I’ve started 2019 with a continued appetite for podcasts mostly featuring journalists exploring injustices and unsolved crimes. I’ve had more success finding great listens in this category than the others I’ve explored such as around health or government innovation.
I know I am very seriously late to the party on listening to Serial, but wow it’s good. All three seasons are different but gripping in their own ways. Season 1 explores the apparent murder of a Baltimore high school student by her recent ex-boyfriend who claims to have been wrongly accused. Season 2 is the remarkable tale of how a US soldier willingly left his post in Afghanistan, was captured by the Taliban and freed after 5 years in captivity – and now faces prosecution through the US military courts. Season 3 is harder to describe but essentially is a year following the justice system in Cleveland, really trying to understand all the players in the system and whether the system works as intended. It’s really good.
BBC World Service sports reporters luck into some extraordinary tapes of boxer Rubin ‘Hurricane’ Carter talking to an author about his life. These lead them into a triple murder mystery which led Carter and another man to be imprisoned for nearly 20 years. The ensuing legal battles had Bob Dylan and Mohammed Ali campaigning for their freedom and even a movie of the trials with Denzel Washington. It’s a brilliantly produced series with cracking music. There’s also something really charming about the northern English burr of the presenter’s accent whilst interviewing New Jersey natives.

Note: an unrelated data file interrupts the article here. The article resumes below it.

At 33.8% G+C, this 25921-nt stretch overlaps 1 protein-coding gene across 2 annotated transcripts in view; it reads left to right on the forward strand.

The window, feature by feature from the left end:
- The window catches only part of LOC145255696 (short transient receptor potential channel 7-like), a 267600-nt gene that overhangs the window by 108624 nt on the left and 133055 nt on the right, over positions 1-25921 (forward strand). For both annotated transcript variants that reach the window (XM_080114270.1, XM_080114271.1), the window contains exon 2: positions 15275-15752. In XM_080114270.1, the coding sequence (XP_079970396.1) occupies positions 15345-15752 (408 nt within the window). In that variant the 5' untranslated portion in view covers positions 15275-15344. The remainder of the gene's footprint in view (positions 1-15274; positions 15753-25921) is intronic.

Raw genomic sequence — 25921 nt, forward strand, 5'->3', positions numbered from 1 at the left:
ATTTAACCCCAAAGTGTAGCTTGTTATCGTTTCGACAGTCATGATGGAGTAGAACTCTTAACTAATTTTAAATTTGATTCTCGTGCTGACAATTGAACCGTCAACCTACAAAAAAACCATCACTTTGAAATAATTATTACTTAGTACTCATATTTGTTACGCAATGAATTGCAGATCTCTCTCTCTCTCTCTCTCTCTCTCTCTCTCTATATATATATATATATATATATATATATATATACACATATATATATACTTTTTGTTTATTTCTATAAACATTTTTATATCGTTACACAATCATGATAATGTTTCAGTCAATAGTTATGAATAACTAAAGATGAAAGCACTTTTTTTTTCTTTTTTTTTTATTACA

CBC do lots of excellent podcasts, as I’ve mentioned before. As a Canadian who, according to family legend has some indigenous blood, this series was particularly poignant. Each season covers the death of a young indigenous female, but also the shame of how Canada treated the indigenous communities more generally. They are gripping true-crime stories whilst deeply sensitive historical explorations of the horrors of forced adoptions, residential schools, violence against indigenous women, Police racism and more.
Another CBC podcast: Somewhat like Esther Perel’s series, this lets us listen in on real therapy sessions. However unlike Perel’s, where she doesn’t include her regular clients but specially selected couples who apply for the podcast series, here Vancouver therapist Hillary McBride has worked with her regular clients with their consent. It’s a fascinating series, particular because across the two seasons so far we get to follow the journeys of a number of her clients as they change and grow.